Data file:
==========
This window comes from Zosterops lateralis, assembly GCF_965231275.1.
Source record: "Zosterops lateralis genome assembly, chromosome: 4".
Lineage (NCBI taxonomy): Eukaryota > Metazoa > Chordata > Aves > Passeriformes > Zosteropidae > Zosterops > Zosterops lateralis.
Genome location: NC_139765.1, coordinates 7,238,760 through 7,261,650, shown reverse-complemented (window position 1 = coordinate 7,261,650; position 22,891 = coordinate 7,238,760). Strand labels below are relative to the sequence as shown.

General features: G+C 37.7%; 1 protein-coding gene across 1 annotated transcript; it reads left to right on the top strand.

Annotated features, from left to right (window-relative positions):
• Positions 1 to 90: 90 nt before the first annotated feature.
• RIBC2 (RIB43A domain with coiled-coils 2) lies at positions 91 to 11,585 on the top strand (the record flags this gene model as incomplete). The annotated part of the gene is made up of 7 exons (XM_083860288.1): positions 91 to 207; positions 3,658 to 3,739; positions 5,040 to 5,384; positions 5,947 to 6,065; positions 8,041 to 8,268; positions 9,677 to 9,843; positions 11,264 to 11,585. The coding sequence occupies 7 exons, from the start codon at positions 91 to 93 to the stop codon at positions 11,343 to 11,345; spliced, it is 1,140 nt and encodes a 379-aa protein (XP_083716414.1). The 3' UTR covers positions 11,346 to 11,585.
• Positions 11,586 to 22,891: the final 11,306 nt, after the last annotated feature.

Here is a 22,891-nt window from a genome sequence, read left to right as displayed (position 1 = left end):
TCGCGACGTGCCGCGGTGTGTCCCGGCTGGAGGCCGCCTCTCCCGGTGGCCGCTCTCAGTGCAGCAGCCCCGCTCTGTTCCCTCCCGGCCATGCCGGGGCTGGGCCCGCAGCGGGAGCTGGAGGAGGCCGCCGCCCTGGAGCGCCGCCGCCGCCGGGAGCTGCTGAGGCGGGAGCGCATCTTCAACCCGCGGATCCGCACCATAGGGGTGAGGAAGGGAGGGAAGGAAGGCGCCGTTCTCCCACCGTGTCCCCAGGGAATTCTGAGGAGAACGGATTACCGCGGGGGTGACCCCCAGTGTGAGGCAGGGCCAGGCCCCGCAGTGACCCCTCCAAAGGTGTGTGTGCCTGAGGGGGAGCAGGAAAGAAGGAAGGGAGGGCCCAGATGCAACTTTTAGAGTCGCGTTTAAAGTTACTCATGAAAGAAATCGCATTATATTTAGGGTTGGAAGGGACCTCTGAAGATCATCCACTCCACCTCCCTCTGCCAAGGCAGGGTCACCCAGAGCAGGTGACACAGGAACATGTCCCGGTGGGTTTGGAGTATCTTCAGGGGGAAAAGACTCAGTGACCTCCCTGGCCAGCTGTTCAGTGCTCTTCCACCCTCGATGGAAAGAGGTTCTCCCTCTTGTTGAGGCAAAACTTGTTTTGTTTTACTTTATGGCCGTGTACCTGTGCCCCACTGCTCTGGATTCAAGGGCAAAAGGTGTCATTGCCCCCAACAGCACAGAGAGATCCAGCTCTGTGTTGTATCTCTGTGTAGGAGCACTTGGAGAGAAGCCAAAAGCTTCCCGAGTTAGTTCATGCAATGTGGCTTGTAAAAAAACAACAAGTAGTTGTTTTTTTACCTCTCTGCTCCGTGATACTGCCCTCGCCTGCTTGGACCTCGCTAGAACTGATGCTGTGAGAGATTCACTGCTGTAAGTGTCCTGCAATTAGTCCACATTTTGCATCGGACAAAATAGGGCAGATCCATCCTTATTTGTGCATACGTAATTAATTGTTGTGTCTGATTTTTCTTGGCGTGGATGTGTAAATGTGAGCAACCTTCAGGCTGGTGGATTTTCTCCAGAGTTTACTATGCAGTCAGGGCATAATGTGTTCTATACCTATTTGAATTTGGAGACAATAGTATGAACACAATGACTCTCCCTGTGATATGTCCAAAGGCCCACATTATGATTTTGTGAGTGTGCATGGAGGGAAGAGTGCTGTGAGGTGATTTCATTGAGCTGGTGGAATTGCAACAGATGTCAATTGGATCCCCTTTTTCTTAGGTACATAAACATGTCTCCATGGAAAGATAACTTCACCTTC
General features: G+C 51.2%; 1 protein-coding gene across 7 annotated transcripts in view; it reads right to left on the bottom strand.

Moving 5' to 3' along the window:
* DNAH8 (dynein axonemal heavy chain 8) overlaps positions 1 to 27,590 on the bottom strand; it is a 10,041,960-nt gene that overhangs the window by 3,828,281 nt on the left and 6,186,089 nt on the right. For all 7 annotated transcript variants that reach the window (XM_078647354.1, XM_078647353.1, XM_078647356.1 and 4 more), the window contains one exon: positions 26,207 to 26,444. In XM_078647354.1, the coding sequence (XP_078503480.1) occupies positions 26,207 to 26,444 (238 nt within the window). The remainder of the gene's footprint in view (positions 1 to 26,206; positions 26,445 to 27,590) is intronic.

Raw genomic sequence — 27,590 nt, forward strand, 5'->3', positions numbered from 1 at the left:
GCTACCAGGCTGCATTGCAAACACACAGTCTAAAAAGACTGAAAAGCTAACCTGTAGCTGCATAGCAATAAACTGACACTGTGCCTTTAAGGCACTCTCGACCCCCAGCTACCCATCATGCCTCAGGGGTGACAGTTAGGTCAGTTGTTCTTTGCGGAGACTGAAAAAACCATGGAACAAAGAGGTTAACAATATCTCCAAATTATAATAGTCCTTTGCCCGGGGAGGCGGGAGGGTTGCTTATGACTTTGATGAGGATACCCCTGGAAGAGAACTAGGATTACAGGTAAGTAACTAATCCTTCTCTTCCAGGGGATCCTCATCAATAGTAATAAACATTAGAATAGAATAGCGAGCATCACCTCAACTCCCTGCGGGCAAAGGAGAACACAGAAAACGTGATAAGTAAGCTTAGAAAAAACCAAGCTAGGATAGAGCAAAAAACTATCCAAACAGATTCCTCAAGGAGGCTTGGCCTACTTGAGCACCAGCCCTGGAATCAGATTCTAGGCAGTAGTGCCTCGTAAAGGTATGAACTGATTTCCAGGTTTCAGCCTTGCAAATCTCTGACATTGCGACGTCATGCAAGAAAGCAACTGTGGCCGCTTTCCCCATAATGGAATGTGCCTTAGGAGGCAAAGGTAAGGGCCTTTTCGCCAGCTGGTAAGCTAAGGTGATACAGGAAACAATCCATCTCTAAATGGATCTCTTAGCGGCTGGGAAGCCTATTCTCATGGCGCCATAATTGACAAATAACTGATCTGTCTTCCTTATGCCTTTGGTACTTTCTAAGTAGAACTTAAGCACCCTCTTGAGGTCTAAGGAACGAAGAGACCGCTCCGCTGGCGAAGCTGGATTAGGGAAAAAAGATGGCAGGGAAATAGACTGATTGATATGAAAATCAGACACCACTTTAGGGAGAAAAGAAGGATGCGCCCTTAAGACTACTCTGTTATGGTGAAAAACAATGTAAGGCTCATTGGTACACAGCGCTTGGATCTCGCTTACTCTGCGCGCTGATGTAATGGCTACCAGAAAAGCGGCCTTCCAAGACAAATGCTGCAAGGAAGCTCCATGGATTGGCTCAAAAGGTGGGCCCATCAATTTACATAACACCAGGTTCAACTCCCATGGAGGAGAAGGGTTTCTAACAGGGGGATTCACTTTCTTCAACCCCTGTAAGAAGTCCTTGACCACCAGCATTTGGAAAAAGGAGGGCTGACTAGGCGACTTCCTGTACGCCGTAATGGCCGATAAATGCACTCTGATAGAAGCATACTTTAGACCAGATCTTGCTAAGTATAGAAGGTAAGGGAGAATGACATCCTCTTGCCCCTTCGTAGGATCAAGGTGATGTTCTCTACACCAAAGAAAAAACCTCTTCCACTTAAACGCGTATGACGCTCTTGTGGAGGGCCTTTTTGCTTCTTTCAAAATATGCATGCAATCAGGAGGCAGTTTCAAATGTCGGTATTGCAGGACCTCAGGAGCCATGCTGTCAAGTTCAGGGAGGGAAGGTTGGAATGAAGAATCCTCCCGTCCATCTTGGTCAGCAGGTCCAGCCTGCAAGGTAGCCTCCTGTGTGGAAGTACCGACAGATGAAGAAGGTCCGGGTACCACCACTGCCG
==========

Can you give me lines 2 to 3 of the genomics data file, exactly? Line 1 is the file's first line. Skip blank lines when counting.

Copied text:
Source record: "Zosterops lateralis genome assembly, chromosome: 4".
Lineage (NCBI taxonomy): Eukaryota > Metazoa > Chordata > Aves > Passeriformes > Zosteropidae > Zosterops > Zosterops lateralis.